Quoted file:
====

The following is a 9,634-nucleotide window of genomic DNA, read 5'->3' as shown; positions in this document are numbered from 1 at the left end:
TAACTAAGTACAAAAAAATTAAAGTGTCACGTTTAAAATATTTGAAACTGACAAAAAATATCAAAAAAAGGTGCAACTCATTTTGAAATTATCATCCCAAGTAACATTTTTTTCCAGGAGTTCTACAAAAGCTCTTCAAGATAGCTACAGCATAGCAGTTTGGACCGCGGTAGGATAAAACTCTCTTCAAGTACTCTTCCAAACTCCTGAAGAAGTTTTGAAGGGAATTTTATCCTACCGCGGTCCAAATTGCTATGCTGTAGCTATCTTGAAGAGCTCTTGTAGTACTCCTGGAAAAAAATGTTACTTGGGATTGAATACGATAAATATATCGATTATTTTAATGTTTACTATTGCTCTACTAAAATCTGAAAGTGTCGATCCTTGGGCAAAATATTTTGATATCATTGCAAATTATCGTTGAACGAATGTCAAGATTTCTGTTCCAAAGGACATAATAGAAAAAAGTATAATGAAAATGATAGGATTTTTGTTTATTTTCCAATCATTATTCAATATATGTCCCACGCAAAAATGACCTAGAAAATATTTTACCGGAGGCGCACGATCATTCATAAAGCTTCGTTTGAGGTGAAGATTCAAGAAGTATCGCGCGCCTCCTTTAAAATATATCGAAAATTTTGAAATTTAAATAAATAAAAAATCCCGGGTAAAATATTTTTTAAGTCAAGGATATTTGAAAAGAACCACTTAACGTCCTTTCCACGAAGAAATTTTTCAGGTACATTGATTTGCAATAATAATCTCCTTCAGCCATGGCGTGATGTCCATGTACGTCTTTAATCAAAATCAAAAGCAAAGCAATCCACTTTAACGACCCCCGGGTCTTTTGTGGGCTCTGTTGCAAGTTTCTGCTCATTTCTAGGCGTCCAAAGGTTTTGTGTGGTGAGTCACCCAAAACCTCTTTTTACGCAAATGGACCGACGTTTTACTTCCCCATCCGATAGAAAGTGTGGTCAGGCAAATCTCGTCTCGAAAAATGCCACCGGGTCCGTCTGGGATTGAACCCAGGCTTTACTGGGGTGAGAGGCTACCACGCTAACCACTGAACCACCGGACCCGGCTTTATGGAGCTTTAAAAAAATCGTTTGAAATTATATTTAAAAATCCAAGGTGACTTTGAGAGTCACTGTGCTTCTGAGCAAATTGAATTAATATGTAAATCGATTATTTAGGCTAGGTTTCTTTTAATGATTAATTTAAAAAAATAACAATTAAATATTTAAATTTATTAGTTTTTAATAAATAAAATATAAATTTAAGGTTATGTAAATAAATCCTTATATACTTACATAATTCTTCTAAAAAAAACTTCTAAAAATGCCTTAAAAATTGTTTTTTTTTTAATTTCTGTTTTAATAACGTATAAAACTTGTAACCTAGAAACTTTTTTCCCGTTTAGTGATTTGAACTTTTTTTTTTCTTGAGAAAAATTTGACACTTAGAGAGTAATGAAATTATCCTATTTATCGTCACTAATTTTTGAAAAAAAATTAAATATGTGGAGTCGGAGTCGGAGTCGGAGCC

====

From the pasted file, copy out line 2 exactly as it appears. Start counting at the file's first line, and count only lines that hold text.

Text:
TAACTAAGTACAAAAAAATTAAAGTGTCACGTTTAAAATATTTGAAACTGACAAAAAATATCAAAAAAAGGTGCAACTCATTTTGAAATTATCATCCCAAGTAACATTTTTTTCCAGGAGTTCTACAAAAGCTCTTCAAGATAGCTACAGCATAGCAGTTTGGACCGCGGTAGGATAAAACTCTCTTCAAGTACTCTTCCAAACTCCTGAAGAAGTTTTGAAGGGAATTTTATCCTACCGCGGTCCAAATTGCTATGCTGTAGCTATCTTGAAGAGCTCTTGTAGTACTCCTGGAAAAAAATGTTACTTGGGATTGAATACGATAAATATATCGATTATTTTAATGTTTACTATTGCTCTACTAAAATCTGAAAGTGTCGATCCTTGGGCAAAATATTTTGATATCATTGCAAATTATCGTTGAACGAATGTCAAGATTTCTGTTCCAAAGGACATAATAGAAAAAAGTATAATGAAAATGATAGGATTTTTGTTTATTTTCCAATCATTATTCAATATATGTCCCACGCAAAAATGACCTAGAAAATATTTTACCGGAGGCGCACGATCATTCATAAAGCTTCGTTTGAGGTGAAGATTCAAGAAGTATCGCGCGCCTCCTTTAAAATATATCGAAAATTTTGAAATTTAAATAAATAAAAAATCCCGGGTAAAATATTTTTTAAGTCAAGGATATTTGAAAAGAACCACTTAACGTCCTTTCCACGAAGAAATTTTTCAGGTACATTGATTTGCAATAATAATCTCCTTCAGCCATGGCGTGATGTCCATGTACGTCTTTAATCAAAATCAAAAGCAAAGCAATCCACTTTAACGACCCCCGGGTCTTTTGTGGGCTCTGTTGCAAGTTTCTGCTCATTTCTAGGCGTCCAAAGGTTTTGTGTGGTGAGTCACCCAAAACCTCTTTTTACGCAAATGGACCGACGTTTTACTTCCCCATCCGATAGAAAGTGTGGTCAGGCAAATCTCGTCTCGAAAAATGCCACCGGGTCCGTCTGGGATTGAACCCAGGCTTTACTGGGGTGAGAGGCTACCACGCTAACCACTGAACCACCGGACCCGGCTTTATGGAGCTTTAAAAAAATCGTTTGAAATTATATTTAAAAATCCAAGGTGACTTTGAGAGTCACTGTGCTTCTGAGCAAATTGAATTAATATGTAAATCGATTATTTAGGCTAGGTTTCTTTTAATGATTAATTTAAAAAAATAACAATTAAATATTTAAATTTATTAGTTTTTAATAAATAAAATATAAATTTAAGGTTATGTAAATAAATCCTTATATACTTACATAATTCTTCTAAAAAAAACTTCTAAAAATGCCTTAAAAATTGTTTTTTTTTTAATTTCTGTTTTAATAACGTATAAAACTTGTAACCTAGAAACTTTTTTCCCGTTTAGTGATTTGAACTTTTTTTTTTCTTGAGAAAAATTTGACACTTAGAGAGTAATGAAATTATCCTATTTATCGTCACTAATTTTTGAAAAAAAATTAAATATGTGGAGTCGGAGTCGGAGTCGGAGCC